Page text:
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Have questions about this topic?
NYSED’s McKinney-Vento Field Memo #07-2015 (March 2015) clarifies that schools districts cannot get additional state aid for instruction (also referred to as tuition reimbursement) through the STAC 202 process for students experiencing homelessness who were last permanently housed outside of New York State.
These issue briefs from the National Center for Homeless Education (NCHE) explain the challenges many immigrant and refugee families encounter in adjusting to life in the United States, including integrating into the U.S. public school system.
In July 2015, the Commissioner’s Regulations governing enrollment of students in public school were amended to ensure that all students, and in particular unaccompanied youth, have timely access to school. The Regulations require that school districts accept a broader range of documents to establish residency and establish timelines for making residency determinations. The New York State Education Department has produced brochures in multiple languages that districts can provide to parents so that they better understand the enrollment process. The brochure is currently available in English, Spanish, Arabic, Bengali, Chinese, French, Haitian-Creole, Karen, Nepali, Russian, and Urdu.
This May 2016 memo explains that all individuals, regardless of citizenship, who reside in New York State (NYS) and are between the ages of 5 and 21, have the right to a free public high school education in their school district of residence.
NYS Education Law Section 3209 describes the rights of students in temporary housing in New York State.
This guide was created for educators, school support staff and service providers who teach, mentor and help open the doors of opportunity for undocumented youth and unaccompanied and refugee children currently living in the United States.
This fact sheet from the United States Department of Education provides information to help Local Educational Agencies (LEAs include school districts, BOCES, and charter schools) to understand their responsibilities, and it also includes resources available to educate all immigrant students.
This document, issued jointly by the National School Board Association (NSBA) and the National Education Association (NEA), answers frequently asked questions from school administrators about the rights and responsibilities schools have with respect to undocumented students.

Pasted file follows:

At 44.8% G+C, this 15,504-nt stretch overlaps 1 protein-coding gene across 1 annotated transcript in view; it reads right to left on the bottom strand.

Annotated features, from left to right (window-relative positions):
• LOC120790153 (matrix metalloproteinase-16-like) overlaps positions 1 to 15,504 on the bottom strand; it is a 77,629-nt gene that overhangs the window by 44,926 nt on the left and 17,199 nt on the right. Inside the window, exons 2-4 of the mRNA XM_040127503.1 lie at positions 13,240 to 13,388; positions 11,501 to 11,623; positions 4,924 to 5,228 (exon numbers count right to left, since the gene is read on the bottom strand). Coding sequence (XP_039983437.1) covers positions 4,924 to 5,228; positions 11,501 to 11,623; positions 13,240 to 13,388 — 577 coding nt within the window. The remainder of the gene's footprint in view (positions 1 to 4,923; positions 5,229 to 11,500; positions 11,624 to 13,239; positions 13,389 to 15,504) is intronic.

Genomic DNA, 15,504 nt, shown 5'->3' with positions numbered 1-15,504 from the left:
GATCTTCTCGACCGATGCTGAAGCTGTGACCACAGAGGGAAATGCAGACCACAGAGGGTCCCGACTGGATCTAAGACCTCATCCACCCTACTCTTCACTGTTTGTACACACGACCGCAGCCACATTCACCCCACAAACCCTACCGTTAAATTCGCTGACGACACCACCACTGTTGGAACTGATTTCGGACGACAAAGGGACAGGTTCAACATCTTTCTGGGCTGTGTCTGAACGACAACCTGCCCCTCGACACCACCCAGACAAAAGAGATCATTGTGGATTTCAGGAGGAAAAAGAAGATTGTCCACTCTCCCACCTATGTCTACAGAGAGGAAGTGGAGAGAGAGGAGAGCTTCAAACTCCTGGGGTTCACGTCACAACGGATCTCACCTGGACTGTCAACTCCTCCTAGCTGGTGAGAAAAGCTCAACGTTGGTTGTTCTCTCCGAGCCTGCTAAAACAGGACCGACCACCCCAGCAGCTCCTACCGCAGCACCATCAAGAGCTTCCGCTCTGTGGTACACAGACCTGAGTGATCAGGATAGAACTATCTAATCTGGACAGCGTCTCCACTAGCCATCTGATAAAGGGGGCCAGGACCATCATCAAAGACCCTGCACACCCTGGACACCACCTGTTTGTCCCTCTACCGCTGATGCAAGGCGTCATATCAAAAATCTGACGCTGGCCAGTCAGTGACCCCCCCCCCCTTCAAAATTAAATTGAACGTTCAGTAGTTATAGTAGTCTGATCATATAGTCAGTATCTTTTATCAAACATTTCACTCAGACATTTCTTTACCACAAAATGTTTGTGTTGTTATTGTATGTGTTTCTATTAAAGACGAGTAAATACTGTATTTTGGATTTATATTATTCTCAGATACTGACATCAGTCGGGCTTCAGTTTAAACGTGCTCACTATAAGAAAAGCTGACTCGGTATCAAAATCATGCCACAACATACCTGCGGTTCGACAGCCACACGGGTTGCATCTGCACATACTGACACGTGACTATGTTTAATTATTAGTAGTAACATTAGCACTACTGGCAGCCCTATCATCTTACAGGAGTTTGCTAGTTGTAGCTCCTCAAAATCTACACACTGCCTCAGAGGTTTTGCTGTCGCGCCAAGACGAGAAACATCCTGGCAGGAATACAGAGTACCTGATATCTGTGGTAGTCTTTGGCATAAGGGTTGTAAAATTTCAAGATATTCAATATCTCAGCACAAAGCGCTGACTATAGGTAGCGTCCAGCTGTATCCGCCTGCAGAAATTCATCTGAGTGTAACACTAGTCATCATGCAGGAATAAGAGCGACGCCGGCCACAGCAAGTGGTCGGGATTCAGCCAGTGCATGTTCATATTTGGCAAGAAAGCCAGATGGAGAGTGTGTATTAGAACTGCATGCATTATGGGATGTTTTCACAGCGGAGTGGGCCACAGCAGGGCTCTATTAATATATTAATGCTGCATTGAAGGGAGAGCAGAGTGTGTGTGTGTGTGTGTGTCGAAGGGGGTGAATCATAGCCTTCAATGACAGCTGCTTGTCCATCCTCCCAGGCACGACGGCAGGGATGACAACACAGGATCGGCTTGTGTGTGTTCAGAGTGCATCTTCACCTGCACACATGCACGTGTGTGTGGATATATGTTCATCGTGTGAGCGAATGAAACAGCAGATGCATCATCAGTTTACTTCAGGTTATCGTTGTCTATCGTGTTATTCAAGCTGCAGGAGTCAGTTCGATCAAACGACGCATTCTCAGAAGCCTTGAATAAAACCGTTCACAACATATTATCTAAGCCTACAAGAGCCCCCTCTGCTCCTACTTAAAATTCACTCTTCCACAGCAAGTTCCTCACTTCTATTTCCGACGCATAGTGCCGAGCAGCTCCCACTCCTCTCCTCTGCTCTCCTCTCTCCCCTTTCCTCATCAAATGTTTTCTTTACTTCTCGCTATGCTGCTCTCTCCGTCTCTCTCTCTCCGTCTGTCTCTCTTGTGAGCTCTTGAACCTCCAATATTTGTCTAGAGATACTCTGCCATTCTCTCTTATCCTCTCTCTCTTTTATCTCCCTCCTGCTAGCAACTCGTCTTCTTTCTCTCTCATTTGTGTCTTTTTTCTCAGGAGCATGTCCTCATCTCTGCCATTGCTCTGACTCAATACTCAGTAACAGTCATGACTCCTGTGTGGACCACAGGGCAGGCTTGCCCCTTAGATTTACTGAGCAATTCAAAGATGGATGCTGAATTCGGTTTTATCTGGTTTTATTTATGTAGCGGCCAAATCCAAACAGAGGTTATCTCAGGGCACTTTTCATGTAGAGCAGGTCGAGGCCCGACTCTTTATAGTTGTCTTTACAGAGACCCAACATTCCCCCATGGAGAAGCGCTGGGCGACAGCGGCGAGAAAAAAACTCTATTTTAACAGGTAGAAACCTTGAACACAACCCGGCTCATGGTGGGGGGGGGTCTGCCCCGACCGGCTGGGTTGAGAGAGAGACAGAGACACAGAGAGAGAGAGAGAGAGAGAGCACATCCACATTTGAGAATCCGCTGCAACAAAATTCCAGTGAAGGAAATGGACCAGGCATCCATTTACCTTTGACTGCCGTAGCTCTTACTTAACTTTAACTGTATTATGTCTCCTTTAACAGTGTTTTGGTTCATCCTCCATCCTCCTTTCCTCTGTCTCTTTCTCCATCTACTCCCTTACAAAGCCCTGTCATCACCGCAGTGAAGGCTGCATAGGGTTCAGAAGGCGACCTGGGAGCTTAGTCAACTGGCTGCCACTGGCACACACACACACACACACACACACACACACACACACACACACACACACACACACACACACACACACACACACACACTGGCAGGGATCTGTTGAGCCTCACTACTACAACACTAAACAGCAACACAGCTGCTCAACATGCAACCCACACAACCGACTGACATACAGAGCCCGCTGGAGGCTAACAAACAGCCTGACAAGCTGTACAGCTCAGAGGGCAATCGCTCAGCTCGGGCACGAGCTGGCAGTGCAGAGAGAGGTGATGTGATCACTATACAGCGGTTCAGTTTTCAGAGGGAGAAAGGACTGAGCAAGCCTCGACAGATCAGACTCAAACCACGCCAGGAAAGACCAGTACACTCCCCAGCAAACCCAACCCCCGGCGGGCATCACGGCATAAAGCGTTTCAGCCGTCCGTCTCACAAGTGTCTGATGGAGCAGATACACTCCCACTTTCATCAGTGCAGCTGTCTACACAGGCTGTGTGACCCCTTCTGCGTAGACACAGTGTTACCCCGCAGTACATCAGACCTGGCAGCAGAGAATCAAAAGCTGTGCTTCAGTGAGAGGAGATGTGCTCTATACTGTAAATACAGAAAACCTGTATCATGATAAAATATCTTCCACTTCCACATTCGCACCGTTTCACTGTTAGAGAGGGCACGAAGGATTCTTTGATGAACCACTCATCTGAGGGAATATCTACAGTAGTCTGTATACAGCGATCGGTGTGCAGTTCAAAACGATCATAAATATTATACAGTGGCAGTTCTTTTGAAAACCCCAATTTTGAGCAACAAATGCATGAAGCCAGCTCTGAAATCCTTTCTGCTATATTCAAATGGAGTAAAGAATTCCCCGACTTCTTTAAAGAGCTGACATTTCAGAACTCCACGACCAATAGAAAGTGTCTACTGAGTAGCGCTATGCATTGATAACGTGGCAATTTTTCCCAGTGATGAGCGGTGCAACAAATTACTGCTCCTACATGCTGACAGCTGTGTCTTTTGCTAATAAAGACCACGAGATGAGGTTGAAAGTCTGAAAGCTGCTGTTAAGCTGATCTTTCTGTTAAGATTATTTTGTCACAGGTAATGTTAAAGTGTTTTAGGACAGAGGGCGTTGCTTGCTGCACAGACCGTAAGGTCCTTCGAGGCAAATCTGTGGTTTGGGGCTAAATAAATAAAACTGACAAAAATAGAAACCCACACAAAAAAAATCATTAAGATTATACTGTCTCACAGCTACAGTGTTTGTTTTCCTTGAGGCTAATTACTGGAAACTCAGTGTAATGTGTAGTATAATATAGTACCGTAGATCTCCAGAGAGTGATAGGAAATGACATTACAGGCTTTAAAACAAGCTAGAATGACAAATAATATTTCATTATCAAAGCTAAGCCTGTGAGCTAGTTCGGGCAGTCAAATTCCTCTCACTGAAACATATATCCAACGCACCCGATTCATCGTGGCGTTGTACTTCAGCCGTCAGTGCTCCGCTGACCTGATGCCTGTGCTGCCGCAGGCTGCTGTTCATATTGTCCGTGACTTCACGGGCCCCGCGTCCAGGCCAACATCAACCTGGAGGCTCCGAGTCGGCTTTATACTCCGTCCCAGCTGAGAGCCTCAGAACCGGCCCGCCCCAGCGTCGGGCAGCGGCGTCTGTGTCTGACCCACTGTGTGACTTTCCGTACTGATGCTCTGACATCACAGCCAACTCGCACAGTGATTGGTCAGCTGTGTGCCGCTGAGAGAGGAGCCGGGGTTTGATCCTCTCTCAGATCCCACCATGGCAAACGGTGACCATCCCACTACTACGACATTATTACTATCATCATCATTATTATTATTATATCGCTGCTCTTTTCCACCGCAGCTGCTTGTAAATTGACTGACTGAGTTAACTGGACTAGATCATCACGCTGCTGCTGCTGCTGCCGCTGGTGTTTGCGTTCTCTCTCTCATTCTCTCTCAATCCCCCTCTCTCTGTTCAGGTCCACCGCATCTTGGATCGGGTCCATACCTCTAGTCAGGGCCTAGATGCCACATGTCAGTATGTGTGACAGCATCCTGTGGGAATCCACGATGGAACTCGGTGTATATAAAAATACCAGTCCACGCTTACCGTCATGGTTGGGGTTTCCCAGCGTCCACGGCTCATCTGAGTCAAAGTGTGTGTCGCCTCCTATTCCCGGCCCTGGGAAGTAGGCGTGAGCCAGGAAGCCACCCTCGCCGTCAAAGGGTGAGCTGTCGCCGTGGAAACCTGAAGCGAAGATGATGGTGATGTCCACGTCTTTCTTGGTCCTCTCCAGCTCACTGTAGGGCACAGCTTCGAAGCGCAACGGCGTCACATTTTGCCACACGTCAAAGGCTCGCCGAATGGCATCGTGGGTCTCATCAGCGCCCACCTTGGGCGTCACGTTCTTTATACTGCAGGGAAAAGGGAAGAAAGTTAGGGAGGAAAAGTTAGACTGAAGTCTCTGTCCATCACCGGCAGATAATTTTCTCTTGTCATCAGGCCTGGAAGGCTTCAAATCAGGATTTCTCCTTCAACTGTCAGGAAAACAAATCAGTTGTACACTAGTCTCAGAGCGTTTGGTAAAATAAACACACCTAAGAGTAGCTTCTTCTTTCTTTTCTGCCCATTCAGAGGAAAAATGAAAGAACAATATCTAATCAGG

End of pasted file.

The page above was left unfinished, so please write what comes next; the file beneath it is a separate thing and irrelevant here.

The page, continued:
Attending school and gaining securing lawful status in the United States are two keys to safety and security for undocumented unaccompanied homeless youth. This brief provides information about federal laws that can help undocumented youth who are homeless to attend school and address their immigration status.
This toolkit from CARA helps undocumented students realize their college dreams by presenting new ways to look at the college application process.
Undocumented students in temporary housing are protected by the McKinney-Vento Act. On June 15, 2012, the Obama Administration issued a memo announcing that the U.S. would not deport certain undocumented persons who entered the United States as children. Please note: as of June 16, 2017 the DACA program is still available and accepting applications.
This organization provides legal services, advocacy, and other support to immigrant communities in Nassau and Suffolk counties.
This guide from the American Civil Liberties Union outlines available resources, contact information, and referral processes for those seeking assistance for immigrant children and youth. The guide is organized state-by-state.
This PowerPoint has information for service providers about how to help undocumented youth with access to school, scholarships, legal resources, and information about paths to legal status.
The Goal of the RBE-RNs is to help school districts and school buildings create an educational environment which will engage English Language Learners, as well as all students, in meaningful teaching and learning.
The New York City Department of Education translates many surveys, notifications, and other documents for parents of English Language Learners. Translations are available on this page, in addition to other resources.
After federal immigration-related actions that have created fear and confusion in New York and across the country, Attorney General Eric T. Schneiderman and State Education Commissioner MaryEllen Elia reminded school districts of their duty to comply with existing state and federal laws that ensure the rights of immigrant children to attend New York’s public schools without fear of reprisal.
The New York State Education Department issued this September 10, 2014 letter to all school districts regarding educational services for recently arrived unaccompanied immigrant children, many of whom may be eligible for services under the McKinney-Vento Act.